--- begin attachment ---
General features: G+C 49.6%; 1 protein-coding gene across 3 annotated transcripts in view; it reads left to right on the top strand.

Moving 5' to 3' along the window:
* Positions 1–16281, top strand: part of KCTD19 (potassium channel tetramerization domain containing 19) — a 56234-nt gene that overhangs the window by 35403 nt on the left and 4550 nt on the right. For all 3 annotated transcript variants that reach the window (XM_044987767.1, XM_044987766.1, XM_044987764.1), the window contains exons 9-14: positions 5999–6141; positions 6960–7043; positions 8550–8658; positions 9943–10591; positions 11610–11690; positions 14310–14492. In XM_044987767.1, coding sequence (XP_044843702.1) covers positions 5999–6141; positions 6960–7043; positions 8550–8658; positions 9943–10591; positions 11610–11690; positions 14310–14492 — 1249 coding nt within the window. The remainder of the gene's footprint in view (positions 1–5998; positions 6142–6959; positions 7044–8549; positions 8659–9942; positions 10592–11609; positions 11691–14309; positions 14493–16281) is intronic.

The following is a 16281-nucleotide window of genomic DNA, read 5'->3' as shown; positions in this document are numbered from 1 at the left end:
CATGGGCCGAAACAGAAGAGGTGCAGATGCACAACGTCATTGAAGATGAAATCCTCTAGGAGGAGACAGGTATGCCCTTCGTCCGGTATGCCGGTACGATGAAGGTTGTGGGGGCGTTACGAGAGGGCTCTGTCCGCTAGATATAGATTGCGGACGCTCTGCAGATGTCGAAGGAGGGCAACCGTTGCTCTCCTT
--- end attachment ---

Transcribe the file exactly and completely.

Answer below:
General features: G+C 49.6%; 1 protein-coding gene across 3 annotated transcripts in view; it reads left to right on the top strand.

Moving 5' to 3' along the window:
* Positions 1–16281, top strand: part of KCTD19 (potassium channel tetramerization domain containing 19) — a 56234-nt gene that overhangs the window by 35403 nt on the left and 4550 nt on the right. For all 3 annotated transcript variants that reach the window (XM_044987767.1, XM_044987766.1, XM_044987764.1), the window contains exons 9-14: positions 5999–6141; positions 6960–7043; positions 8550–8658; positions 9943–10591; positions 11610–11690; positions 14310–14492. In XM_044987767.1, coding sequence (XP_044843702.1) covers positions 5999–6141; positions 6960–7043; positions 8550–8658; positions 9943–10591; positions 11610–11690; positions 14310–14492 — 1249 coding nt within the window. The remainder of the gene's footprint in view (positions 1–5998; positions 6142–6959; positions 7044–8549; positions 8659–9942; positions 10592–11609; positions 11691–14309; positions 14493–16281) is intronic.

The following is a 16281-nucleotide window of genomic DNA, read 5'->3' as shown; positions in this document are numbered from 1 at the left end:
CATGGGCCGAAACAGAAGAGGTGCAGATGCACAACGTCATTGAAGATGAAATCCTCTAGGAGGAGACAGGTATGCCCTTCGTCCGGTATGCCGGTACGATGAAGGTTGTGGGGGCGTTACGAGAGGGCTCTGTCCGCTAGATATAGATTGCGGACGCTCTGCAGATGTCGAAGGAGGGCAACCGTTGCTCTCCTT